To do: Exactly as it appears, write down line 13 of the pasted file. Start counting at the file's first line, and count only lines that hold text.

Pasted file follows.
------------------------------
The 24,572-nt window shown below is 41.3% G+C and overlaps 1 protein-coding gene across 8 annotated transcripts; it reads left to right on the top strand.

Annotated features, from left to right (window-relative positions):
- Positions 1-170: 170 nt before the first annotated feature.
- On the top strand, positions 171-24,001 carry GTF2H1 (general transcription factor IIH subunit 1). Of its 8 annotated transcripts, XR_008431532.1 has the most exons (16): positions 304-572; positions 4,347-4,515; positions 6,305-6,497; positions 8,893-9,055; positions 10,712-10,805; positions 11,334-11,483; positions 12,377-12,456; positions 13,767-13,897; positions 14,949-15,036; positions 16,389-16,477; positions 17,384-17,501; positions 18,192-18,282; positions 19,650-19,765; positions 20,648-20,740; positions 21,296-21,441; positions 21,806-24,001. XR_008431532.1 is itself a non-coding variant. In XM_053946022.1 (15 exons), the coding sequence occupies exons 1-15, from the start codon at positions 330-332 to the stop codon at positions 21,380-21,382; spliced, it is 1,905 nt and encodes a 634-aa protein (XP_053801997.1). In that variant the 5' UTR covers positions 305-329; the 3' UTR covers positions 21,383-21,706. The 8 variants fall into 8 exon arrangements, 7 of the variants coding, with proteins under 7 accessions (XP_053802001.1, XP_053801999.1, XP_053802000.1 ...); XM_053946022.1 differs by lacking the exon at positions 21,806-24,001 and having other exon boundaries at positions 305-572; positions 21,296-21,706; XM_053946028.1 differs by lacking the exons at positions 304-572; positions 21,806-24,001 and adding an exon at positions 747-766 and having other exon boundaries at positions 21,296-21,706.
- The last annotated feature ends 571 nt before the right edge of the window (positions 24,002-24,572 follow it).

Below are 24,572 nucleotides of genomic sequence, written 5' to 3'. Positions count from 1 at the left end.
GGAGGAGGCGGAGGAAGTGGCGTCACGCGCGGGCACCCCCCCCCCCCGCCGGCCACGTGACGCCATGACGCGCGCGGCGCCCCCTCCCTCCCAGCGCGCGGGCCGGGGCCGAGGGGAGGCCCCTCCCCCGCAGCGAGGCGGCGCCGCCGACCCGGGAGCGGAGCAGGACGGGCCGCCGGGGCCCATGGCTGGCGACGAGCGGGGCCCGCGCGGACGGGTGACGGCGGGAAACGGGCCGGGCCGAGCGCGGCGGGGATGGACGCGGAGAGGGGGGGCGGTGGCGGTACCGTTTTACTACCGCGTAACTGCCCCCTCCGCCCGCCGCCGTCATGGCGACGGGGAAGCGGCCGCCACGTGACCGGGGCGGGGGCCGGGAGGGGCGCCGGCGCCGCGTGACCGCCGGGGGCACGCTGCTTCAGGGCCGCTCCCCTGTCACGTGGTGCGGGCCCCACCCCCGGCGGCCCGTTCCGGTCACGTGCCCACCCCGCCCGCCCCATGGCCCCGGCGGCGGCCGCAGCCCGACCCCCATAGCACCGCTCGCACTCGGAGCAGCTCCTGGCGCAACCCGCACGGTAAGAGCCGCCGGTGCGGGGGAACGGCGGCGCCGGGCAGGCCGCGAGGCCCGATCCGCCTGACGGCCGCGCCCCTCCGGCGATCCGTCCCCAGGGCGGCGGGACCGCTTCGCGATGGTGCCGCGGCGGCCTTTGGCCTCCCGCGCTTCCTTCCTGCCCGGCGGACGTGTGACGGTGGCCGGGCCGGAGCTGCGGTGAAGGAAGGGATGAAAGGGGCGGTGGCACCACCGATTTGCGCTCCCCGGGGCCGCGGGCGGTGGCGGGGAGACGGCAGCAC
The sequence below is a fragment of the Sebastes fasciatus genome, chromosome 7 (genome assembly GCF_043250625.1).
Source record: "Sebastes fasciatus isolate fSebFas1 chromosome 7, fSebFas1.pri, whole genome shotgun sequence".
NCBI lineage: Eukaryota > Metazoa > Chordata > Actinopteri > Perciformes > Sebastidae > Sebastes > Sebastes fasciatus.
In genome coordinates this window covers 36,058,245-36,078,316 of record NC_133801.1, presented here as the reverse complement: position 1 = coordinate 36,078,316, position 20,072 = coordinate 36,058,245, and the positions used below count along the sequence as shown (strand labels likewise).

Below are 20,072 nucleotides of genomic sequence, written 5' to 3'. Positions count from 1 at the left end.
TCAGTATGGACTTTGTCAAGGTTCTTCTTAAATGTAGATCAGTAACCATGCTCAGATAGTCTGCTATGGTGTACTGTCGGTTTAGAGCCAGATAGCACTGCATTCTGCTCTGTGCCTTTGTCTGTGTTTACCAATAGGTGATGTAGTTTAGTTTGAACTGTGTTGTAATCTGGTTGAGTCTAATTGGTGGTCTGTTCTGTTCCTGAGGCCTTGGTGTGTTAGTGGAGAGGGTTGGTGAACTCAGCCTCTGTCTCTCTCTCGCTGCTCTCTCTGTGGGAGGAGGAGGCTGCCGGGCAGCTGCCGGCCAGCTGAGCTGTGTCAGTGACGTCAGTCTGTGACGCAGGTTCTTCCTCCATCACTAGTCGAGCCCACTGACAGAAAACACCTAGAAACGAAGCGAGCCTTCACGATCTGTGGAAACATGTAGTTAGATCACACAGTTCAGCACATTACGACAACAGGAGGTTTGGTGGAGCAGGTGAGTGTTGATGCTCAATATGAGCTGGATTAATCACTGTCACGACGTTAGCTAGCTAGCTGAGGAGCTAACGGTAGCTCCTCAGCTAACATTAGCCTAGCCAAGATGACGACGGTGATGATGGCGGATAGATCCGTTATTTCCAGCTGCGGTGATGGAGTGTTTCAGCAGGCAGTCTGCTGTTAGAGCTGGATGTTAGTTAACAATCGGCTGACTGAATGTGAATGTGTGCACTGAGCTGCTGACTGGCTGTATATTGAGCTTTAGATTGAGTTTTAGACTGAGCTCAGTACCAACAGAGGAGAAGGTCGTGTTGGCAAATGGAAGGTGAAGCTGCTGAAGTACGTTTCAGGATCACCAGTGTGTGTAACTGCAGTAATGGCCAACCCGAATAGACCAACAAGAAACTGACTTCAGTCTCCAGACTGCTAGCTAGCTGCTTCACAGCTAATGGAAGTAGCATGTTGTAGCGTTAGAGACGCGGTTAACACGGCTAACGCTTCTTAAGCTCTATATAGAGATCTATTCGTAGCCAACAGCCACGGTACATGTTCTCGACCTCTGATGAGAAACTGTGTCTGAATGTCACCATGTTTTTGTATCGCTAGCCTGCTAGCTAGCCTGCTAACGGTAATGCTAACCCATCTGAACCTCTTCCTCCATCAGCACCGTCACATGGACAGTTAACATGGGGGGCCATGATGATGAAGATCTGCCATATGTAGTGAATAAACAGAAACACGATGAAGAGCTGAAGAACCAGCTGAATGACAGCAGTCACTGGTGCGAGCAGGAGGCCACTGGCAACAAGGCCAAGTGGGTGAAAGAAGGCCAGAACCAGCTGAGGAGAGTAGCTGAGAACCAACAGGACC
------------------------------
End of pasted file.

TCAGTATGGACTTTGTCAAGGTTCTTCTTAAATGTAGATCAGTAACCATGCTCAGATAGTCTGCTATGGTGTACTGTCGGTTTAGAGCCAGATAGCACTGCATTCTGCTCTGTGCCTTTGTCTGTGTTTACCAATAGGTGATGTAGTTTAGTTTGAACTGTGTTGTAATCTGGTTGAGTCTAATTGGTGGTCTGTTCTGTTCCTGAGGCCTTGGTGTGTTAGTGGAGAGGGTTGGTGAACTCAGCCTCTGTCTCTCTCTCGCTGCTCTCTCTGTGGGAGGAGGAGGCTGCCGGGCAGCTGCCGGCCAGCTGAGCTGTGTCAGTGACGTCAGTCTGTGACGCAGGTTCTTCCTCCATCACTAGTCGAGCCCACTGACAGAAAACACCTAGAAACGAAGCGAGCCTTCACGATCTGTGGAAACATGTAGTTAGATCACACAGTTCAGCACATTACGACAACAGGAGGTTTGGTGGAGCAGGTGAGTGTTGATGCTCAATATGAGCTGGATTAATCACTGTCACGACGTTAGCTAGCTAGCTGAGGAGCTAACGGTAGCTCCTCAGCTAACATTAGCCTAGCCAAGATGACGACGGTGATGATGGCGGATAGATCCGTTATTTCCAGCTGCGGTGATGGAGTGTTTCAGCAGGCAGTCTGCTGTTAGAGCTGGATGTTAGTTAACAATCGGCTGACTGAATGTGAATGTGTGCACTGAGCTGCTGACTGGCTGTATATTGAGCTTTAGATTGAGTTTTAGACTGAGCTCAGTACCAACAGAGGAGAAGGTCGTGTTGGCAAATGGAAGGTGAAGCTGCTGAAGTACGTTTCAGGATCACCAGTGTGTGTAACTGCAGTAATGGCCAACCCGAATAGACCAACAAGAAACTGACTTCAGTCTCCAGACTGCTAGCTAGCTGCTTCACAGCTAATGGAAGTAGCATGTTGTAGCGTTAGAGACGCGGTTAACACGGCTAACGCTTCTTAAGCTCTATATAGAGATCTATTCGTAGCCAACAGCCACGGTACATGTTCTCGACCTCTGATGAGAAACTGTGTCTGAATGTCACCATGTTTTTGTATCGCTAGCCTGCTAGCTAGCCTGCTAACGGTAATGCTAACCCATCTGAACCTCTTCCTCCATCAGCACCGTCACATGGACAGTTAACATGGGGGGCCATGATGATGAAGATCTGCCATATGTAGTGAATAAACAGAAACACGATGAAGAGCTGAAGAACCAGCTGAATGACAGCAGTCACTGGTGCGAGCAGGAGGCCACTGGCAACAAGGCCAAGTGGGTGAAAGAAGGCCAGAACCAGCTGAGGAGAGTAGCTGAGAACCAACAGGACC